The software itself offers gamers three tabs: “Maxwell Mix Amp” takes care of the sidetone, this can be switched on and off, and its sensitivity can be adjusted. You can also choose between ten equaliser settings, six of which have been defined by Audeze. From “Bass Boost” to “Footsteps”, there’s hardly anything left to be desired – if none of these appeal to you, simply select a custom EQ pre-set and change the sound by using the ten bands. As already mentioned, this currently only works with an Android mobile phone. Tab number 2 serves purely as an info panel and primarily explains how the controls on the left ear cup work. The third section, “Settings”, not only indicates which version of the firmware is installed but also provides you with two controls that determine the auto shutdown time (from 5 min to never) and the volume of the female voice feedback. “Factory Reset” allows you to reset the Maxwell to factory settings, and if “Volume Limiter” is activated, the output level is limited accordingly. The software does not yet offer more functions. It doesn’t need to because, apart from the missing EQ options, I didn’t miss anything here.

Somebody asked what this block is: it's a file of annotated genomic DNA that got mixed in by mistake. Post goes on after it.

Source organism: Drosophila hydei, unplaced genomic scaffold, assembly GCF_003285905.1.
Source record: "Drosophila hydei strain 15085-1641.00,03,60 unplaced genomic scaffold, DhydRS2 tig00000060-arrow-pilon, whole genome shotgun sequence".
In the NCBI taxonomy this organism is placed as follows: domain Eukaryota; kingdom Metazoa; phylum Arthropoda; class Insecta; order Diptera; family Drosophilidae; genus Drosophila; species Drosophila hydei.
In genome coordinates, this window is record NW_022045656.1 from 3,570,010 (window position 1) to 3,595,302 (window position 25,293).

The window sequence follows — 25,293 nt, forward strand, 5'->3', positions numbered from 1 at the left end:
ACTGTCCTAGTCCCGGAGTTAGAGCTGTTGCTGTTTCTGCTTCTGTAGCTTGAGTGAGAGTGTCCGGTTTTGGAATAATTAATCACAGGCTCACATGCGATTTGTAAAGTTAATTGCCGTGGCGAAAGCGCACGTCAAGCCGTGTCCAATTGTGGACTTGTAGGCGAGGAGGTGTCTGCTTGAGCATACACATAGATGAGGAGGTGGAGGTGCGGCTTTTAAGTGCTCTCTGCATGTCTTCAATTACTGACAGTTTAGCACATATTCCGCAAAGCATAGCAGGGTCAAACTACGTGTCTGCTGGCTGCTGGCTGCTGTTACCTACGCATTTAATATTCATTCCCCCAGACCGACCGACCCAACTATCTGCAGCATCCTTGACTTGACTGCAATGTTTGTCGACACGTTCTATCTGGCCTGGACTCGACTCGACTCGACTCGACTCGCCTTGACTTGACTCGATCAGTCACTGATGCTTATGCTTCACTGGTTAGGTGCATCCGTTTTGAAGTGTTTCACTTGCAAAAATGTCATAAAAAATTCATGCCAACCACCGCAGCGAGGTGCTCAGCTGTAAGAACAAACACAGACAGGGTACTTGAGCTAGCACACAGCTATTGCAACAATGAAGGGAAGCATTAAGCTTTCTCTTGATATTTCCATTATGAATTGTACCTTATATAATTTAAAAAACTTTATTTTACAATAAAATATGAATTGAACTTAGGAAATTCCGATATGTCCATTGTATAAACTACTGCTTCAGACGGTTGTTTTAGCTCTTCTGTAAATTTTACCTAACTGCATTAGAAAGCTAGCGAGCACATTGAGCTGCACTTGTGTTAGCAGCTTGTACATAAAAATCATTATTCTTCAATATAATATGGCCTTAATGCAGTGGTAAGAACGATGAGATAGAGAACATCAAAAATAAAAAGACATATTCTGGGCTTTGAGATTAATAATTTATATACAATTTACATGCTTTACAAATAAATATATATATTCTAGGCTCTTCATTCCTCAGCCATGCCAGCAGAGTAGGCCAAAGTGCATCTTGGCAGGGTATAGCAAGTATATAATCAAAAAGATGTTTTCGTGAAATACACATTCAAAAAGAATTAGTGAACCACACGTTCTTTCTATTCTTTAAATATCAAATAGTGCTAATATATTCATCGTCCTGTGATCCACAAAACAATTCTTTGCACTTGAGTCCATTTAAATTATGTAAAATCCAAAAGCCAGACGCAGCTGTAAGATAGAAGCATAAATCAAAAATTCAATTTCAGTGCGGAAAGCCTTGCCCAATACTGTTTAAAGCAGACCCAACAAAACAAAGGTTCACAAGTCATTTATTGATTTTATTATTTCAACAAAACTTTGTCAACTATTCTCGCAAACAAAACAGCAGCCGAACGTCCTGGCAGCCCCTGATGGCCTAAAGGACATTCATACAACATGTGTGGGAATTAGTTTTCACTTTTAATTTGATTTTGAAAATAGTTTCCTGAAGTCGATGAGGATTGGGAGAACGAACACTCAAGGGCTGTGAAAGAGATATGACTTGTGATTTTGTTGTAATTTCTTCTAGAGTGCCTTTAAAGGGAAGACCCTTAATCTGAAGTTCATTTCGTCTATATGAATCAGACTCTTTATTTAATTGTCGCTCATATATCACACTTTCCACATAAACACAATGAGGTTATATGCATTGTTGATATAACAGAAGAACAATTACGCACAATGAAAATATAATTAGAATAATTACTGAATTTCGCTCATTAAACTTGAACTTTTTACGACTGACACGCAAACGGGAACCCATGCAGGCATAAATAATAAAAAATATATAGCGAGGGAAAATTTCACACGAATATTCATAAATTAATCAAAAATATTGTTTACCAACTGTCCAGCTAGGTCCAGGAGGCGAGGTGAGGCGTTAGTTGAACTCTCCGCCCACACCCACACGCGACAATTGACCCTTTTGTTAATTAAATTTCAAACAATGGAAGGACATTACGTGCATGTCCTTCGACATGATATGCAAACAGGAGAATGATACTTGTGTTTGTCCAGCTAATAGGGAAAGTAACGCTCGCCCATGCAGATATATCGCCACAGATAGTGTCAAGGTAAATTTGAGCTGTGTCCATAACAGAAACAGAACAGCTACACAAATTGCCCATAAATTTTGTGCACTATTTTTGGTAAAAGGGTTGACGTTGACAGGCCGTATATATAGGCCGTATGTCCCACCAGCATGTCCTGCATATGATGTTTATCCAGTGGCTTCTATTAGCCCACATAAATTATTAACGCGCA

In our test, AudezeHQ ran stably and without crashes. The look of this software is a matter of taste, and we would have liked an auto-update function. For the time being, visit the Audeze website, check the version, and, if necessary, download and install it.
The Audeze Maxwell in practice
As we mentioned at the beginning, the Audeze Maxwell needed to show what it was made of, and not just when playing games. More on that later, because as a gaming headset optimised for the Sony Playstation, that was where the Maxwell was mainly used.
The wireless dongle was connected to the PS4 via a USB adapter cable, the Maxwell was switched on, and the connection was immediately established. The wireless connection performed so well in our test that there were neither disconnections nor data losses across the entire house as well as the adjacent large garden. These are great results!